For my next project, I’m going to try to get myself to think more long-term, and not jump into the “get it done” stage until the product is nearly ready to be released with high all-around high quality. It may be appropriate to rush to the finish line if there is a hard release date you are aiming for, for example to coincide with the release with a new OS version. But in cases where no such deadline exists, there isn’t much value in pushing things.

I am not sure if it is an appropriate comparison, but this reminds me of when I used to train in running to shave time off my mile. I measured how long it took for each 1/10th of a mile, and I found I got the best result when I had a good balance between these times. As opposed to having one or two areas where I sprinted and exhausted all my energy, a consistent good speed gave the best result. I feel that app development is similar, in that a consistent push through all areas is the best way to get a well-rounded product.

If I feel like I am too busy to make proper progress on a hobby project, rather than rushing it to release I’m going to try to just take a break. Odds are that I can just continue where I left off, whether it is a week or a month later.

The exception to this discussion is if you are working on your first mobile app or game. In that case I think it’s OK to just get something on the store, since you’ll gain valuable knowledge going through the entire process for the first time. For your second project, you can slow down and properly plan things out using your newfound knowledge. If you are worried about a low-quality app giving you a bad reputation, you can always pull it off the store at any time.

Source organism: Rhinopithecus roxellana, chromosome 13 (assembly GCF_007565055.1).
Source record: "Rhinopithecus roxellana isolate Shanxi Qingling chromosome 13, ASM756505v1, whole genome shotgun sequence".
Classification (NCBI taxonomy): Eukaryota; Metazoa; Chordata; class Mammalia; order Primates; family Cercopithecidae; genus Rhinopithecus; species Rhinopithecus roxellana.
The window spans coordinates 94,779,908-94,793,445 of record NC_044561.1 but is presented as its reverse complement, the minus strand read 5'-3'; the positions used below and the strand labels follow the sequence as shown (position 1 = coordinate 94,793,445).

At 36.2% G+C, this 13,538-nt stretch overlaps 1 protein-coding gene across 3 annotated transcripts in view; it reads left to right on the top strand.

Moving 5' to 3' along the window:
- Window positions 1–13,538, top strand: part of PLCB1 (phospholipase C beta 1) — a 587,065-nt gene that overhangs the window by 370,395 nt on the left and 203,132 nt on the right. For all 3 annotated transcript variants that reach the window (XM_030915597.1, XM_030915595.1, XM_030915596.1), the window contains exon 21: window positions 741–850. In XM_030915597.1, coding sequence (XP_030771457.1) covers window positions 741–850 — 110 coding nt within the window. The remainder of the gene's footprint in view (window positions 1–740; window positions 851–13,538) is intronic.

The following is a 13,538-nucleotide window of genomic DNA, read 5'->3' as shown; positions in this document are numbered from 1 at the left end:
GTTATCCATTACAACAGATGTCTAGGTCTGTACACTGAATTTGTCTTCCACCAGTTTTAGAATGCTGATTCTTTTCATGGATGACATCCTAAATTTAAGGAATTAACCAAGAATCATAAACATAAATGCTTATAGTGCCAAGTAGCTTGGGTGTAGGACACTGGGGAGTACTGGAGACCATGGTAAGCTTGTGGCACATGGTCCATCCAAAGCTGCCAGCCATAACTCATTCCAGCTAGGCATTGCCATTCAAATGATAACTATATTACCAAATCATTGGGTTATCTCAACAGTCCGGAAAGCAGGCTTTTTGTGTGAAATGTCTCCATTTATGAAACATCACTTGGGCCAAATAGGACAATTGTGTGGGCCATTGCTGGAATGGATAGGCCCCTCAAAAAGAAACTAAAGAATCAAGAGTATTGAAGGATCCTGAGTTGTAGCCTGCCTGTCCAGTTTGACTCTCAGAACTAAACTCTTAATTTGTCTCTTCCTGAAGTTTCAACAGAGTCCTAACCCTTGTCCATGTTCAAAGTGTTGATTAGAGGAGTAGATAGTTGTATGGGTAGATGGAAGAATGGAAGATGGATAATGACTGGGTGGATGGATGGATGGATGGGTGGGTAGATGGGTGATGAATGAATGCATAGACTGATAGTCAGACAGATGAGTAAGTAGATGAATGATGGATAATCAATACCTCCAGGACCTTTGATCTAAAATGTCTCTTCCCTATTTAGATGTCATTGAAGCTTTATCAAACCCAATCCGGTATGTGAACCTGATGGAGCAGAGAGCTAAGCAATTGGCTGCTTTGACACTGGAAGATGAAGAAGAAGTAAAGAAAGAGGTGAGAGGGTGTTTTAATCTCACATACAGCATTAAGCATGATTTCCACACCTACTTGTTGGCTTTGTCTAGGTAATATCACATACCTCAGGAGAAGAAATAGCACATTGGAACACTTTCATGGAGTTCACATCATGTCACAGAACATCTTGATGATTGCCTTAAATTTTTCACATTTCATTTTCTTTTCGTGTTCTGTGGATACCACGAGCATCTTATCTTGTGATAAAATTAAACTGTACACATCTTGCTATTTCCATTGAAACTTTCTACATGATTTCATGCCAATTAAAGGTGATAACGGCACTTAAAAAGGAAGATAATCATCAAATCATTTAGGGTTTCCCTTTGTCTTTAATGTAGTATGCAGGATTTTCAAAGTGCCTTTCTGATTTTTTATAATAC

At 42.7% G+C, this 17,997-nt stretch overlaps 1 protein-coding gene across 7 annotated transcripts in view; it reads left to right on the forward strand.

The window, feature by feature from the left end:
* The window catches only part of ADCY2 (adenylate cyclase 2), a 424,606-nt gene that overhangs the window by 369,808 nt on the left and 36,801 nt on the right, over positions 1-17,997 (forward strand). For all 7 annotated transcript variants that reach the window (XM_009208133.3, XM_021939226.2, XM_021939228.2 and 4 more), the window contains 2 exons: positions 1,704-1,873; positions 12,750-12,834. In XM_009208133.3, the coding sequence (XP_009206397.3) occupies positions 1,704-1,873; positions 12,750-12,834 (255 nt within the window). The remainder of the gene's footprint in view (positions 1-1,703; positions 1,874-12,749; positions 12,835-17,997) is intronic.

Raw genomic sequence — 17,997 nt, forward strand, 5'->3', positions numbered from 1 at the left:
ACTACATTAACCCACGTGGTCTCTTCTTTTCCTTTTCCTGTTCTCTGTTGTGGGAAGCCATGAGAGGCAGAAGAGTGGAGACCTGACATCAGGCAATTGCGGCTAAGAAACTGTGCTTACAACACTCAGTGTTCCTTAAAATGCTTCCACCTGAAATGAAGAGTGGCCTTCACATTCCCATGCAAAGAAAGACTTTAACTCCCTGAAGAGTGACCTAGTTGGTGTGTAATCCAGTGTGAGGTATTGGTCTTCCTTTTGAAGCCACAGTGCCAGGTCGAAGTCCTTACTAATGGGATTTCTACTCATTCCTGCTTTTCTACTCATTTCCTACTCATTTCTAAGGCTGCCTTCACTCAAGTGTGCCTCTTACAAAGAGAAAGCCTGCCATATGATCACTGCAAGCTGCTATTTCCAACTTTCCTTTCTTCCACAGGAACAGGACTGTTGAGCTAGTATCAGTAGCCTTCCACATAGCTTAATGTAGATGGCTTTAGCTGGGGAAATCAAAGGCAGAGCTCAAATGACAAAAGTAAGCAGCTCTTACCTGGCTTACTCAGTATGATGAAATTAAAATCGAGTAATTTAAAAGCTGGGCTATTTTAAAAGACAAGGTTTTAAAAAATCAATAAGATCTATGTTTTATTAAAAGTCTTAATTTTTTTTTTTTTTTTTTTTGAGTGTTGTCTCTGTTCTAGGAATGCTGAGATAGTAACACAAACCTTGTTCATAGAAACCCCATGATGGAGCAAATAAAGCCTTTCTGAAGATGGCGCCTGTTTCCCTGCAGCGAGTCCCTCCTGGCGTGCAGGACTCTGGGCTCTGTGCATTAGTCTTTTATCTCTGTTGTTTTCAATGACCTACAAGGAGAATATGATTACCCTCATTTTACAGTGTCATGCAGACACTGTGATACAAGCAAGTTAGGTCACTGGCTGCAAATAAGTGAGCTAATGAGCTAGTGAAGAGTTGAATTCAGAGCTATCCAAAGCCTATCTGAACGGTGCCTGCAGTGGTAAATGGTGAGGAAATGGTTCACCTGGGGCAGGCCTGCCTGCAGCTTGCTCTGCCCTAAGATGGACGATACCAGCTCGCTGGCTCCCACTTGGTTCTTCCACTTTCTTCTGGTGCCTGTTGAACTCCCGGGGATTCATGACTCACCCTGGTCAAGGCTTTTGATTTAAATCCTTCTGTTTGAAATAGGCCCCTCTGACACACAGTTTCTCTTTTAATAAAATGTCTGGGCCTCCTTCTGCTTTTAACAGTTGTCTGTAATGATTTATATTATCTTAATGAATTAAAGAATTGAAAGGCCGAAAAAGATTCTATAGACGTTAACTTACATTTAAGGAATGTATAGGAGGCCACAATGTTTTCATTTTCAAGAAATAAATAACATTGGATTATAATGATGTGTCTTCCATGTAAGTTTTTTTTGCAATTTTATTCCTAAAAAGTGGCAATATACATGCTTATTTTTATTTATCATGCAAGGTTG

Mobile Game Review: Does Not Commute

Does not commute, by Mediocre AB, is a game for the iPhone/iPad which was originally released on April 15, 2015. It recently won an Apple Design award and was listed in a special category in the app store, which is where I discovered it. I only played the iPhone version so this review is limited to that.

The game has a pretty unique concept: your objective is to drive a series of vehicles through a city, each from a starting point to a destination point. The interesting part is that as you begin controlling the second vehicle, the first vehicle starts taking the path you choose at the same time, and each successive car’s path gets layered onto the map until it becomes difficult to navigate and reach your destination in time.

If you are able to help all vehicles reach their destinations before time runs out, you get to go to a new area of the city which is effectively a new stage. On the way you can grab items to increase your remaining time, and use the rewind mechanic to retry the path of a car, though you loose some time in the process. Each vehicle has a little different steering, and there are upgrades to can get to improve things like traction. Hitting other objects damages your vehicle, which makes it start smoking and slow down.

The strongest point of this game by far is the graphics, which are done with an extremely visually pleasing top-view rendered with 3D and heavy use of lighting effects, such as headlights for each vehicle. The models are pretty simple but generally good enough, except for some of the lakes which look badly designed. The visual effect during the rewind function is pretty cool looking, and the intro pages are also very nicely designed. Above all, the entire game has a very distinctive visual atmosphere.